68$6300- $7000
68+$21000 (most expensive)

Washington 1966 Quarter Value (Special Mint Set)

The US Mint released Special Mint Sets in place of proof coins. These coins were meant for collectors but were of a slightly lower quality and cost than proofs. However, they were of higher quality than the coins that were in use.

When these coins are in the MS 60 to MS 63 grades, you can buy them for $1. Coins with higher rankings always have a higher price.

Grade (MS)Price Range ($)
60- 63$1

Washington 1966 Quarter Value (Special Mint Set CAM)

You can also find coins with cameo contrast at the specified prices in addition to the standard beautiful coins from the Special Mint Set.

Grade (MS)Price Range ($)
65Approximately $15
66Approximately $20
67Approximately $20

1966 Washington Quarter Value (Special Mint Set DCAM)

There are just two grades available for the 1966 DCAM quarters that were made for collectors. The value of those graded MS 67 is $1,500, but they can fetch even higher prices.

Grade (MS)Price Range ($)
MS 67$1500
$3738 in October 2021
SP 68Approximately $3000

    Rare 1966 Washington Quarter Error List

Rare 1966 Washington Quarter Error List

There are errors in every coin series. Given that thousands of coins are produced daily, there is always a chance that the minting apparatus will malfunction. Furthermore, human error is a possibility.

1966 coin errors take various forms, and the type you get will depend on what went wrong.

Double Die Error

When the coin dies unintentionally imprints the design twice, producing a doubled image, this is known as the double-die error. Sometimes, only a small section of the design is impacted, which makes the mistake subtle and difficult to find unless you're very experienced. Depending on its condition, a 1966 quarter with this particular flaw can be worth several hundred dollars or just a few dollars.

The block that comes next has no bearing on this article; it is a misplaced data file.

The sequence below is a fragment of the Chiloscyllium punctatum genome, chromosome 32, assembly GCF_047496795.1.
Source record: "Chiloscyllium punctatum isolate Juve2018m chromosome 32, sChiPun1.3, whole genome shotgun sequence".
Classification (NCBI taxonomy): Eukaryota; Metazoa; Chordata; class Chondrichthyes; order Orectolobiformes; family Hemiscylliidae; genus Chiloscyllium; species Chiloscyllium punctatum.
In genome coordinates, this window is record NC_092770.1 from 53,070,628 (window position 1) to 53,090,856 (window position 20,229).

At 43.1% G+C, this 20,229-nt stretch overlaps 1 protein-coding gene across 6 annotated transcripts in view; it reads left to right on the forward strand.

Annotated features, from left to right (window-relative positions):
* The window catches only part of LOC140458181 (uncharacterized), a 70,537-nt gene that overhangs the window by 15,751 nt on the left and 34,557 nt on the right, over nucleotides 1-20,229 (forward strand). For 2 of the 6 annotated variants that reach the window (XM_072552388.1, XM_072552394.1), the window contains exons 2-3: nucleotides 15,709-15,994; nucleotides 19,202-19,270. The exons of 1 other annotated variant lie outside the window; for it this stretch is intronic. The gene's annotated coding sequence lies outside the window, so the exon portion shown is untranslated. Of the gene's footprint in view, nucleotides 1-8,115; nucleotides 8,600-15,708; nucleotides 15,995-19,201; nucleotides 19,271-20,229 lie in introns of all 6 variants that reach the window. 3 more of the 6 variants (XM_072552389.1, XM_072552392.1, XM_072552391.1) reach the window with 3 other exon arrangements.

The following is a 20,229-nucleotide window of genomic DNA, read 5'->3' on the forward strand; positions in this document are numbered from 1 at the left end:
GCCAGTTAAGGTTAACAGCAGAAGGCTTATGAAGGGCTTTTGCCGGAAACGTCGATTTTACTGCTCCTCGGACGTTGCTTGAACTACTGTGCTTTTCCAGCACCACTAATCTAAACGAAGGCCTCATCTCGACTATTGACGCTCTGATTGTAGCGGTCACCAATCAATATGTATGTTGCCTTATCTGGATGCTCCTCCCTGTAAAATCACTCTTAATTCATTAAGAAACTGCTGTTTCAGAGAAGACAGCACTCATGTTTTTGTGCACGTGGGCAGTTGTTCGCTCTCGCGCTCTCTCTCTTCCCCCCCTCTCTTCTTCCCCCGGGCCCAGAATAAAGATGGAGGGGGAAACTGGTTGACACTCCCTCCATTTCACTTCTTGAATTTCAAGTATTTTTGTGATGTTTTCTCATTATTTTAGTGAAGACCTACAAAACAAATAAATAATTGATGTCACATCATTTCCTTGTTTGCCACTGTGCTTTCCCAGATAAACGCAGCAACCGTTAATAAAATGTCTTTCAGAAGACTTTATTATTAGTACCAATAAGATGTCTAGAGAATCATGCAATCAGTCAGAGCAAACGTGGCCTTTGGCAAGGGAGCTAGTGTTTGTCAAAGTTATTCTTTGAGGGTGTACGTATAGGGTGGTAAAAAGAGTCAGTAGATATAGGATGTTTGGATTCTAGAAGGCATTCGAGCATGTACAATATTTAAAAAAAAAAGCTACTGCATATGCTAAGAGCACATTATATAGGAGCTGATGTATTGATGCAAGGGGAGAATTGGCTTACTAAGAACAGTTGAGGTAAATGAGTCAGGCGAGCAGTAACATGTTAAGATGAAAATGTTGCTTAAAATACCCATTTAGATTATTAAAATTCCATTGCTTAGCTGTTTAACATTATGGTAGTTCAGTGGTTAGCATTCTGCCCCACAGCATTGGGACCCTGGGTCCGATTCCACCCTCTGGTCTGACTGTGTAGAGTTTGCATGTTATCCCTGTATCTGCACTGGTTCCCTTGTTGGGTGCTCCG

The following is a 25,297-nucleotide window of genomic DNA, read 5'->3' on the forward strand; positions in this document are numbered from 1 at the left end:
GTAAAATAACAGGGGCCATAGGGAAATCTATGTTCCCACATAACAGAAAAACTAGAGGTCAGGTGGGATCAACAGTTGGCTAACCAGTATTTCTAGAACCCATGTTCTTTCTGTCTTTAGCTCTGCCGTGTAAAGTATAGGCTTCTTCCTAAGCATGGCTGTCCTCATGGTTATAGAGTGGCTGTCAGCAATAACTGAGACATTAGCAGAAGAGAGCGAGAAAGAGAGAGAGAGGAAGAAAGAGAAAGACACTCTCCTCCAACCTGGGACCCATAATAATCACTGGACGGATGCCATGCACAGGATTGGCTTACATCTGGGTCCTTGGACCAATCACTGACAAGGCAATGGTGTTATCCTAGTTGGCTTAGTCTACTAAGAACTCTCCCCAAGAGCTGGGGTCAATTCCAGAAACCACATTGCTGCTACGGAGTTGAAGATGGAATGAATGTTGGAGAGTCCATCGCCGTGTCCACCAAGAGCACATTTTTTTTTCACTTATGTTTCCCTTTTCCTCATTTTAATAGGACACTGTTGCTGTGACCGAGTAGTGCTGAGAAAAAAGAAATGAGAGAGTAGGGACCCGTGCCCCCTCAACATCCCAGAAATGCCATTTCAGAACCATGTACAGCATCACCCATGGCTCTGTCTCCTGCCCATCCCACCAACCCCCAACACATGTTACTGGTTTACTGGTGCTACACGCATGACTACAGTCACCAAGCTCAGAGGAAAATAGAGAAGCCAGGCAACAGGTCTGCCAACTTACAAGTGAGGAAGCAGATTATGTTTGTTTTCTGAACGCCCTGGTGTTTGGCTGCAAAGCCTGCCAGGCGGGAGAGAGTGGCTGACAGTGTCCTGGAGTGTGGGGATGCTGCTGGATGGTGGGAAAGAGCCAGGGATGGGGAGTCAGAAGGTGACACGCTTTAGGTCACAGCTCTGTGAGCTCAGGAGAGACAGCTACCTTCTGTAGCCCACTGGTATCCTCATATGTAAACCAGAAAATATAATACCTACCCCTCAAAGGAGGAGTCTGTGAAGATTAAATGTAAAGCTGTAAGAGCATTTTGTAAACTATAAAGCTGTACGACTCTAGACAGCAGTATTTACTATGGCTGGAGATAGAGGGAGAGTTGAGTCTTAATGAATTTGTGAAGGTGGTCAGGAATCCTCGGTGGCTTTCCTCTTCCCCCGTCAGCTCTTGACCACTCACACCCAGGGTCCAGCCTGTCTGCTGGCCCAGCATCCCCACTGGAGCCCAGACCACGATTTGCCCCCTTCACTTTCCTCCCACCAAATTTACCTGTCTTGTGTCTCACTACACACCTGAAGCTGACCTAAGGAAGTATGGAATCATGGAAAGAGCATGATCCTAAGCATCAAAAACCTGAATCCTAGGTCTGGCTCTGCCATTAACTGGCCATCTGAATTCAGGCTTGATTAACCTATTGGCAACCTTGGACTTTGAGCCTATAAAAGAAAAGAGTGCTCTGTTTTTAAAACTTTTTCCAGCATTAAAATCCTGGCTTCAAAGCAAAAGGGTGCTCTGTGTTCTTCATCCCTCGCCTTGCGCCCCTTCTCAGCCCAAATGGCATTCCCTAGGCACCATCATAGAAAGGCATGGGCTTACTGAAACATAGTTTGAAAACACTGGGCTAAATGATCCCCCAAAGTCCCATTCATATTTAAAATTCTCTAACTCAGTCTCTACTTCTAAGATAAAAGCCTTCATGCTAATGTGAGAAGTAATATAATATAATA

Struck-through Error

When something foreign gets in the way of the dies and the planchet during minting, a struck-through error occurs. A photo of that object is left in the wake of this. This error can cost a quarter, anywhere from five dollars to several hundred dollars. It is dependent upon the magnitude of the error and the state of the coin.

Off-center Error

This error causes the off-center image. It arises when the dies strike the design on a misaligned planchet. This exciting error can add an average of $5 to $50 to the coin's value.


In conclusion, the 1966 Washington quarter coin is a very interesting artifact that tells the story of when the US Mint stopped making silver coins. Even though this coin may not be rare, a particular 1966 quarter value is more than you think, depending on its condition and its rarity.

From its design that pays tribute to Washington to the wide variety of types and grades, the 1966 quarter continues to be regarded as one of the most sought collector’s coins. If you have come across the 1966 quarter for the first time, then this is a great chance to see what Global changes have influenced American coinage.

Happy collecting!


1. Which is the Most Valuable 1966 Quarter?

The highest selling price for a 1966 quarter was $21,000 at a Heritage auction in July 2023 for an amazing specimen graded MS68+. Six additional quarters with an MS68 grade have sold in the last five years, bringing in prices between $900 and $11,750. This illustrates that a high selling price is not always guaranteed by a coin of the highest grade.

2. What Makes a 1966 Washington Quarter Rare?

The 1966 Washington Quarters are common coins. They are significant only because they are copper-nickel minting pieces from the second year. Only a selected few uniquely preserved coins and error coins have the potential to be valued at more than a few dollars.